But that is the negative perspective. It is possible that any changes to NAFTA could result in positive changes which fuel the economy to better heights. Speculating about those positive would not be appropriate and providing false expectations and hopes.
Providing positive changes where all three countries could benefit will be difficult, to say the least.
NAFTA Pros and Cons
The question that remains after all of this is, ‘Is NAFTA worth it?’ Given the politics involved, it may not be. But there is hope because the original NAFTA Bill did provide some positive results. It also produced some negatives ones, but the positives seem to outweigh the negatives.
Here are some of the results of the original NAFTA Agreement:
- Reduction in Costs- the lack of tariffs or penalties have produced lower prices. Lower prices mean that the consumer can buy more. Consumers buying more means that businesses make more money.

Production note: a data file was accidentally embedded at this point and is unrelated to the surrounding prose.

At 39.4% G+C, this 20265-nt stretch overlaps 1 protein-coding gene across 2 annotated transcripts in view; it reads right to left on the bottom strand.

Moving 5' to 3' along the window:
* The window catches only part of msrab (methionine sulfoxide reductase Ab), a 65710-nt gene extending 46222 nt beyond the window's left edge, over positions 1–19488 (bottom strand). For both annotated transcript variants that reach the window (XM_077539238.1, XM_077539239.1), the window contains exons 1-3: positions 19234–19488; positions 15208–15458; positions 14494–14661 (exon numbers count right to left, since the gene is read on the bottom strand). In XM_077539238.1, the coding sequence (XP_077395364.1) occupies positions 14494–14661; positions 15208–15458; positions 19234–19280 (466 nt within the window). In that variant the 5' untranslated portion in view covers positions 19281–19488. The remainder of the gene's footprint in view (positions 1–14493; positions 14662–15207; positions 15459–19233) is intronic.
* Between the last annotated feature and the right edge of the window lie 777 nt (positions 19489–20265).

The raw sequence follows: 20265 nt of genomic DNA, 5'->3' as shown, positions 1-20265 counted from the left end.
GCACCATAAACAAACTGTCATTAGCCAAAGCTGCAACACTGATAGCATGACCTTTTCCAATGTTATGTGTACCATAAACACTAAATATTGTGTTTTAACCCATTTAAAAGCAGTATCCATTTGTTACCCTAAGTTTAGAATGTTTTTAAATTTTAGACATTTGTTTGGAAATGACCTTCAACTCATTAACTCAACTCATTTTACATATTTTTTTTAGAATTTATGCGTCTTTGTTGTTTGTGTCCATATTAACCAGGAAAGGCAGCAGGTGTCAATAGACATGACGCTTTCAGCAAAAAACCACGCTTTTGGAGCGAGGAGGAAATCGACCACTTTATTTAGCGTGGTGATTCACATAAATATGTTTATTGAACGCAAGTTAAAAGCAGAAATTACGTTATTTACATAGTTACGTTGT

- Logistics & Shipping- because the removal of tariffs has made shipping economical, exporters & importers have been able to increase their product movement. This increase in product traffic means more profit and businesses need more workers. More workers mean more consumers and more tax revenue. The government and businesses win on this point.
- Wages Rise- This is a win for the worker and the consumer. Higher wages mean that the worker can buy more items. Buying more items means that the business has greater profits and can hire more people.
- A better economy- a good economy has people spending more of their money. If trade is affected, then the economy can go down and people will stop spending. If the people stop spending, then businesses lose money. If the businesses lose money…well, you get the picture.
- Lack of Trade- tariffs and penalties were removed not the regulations governing imports and exports. If trade is slowed, then the pros of the NAFTA Agreement have a lot harder time being realized.
- Loss of Mexican farms and farmers- Mexico was not developed enough to be able to compete with America on the produce front. America was far more industrialized and efficient. Mexican farmers could not compete. They lost.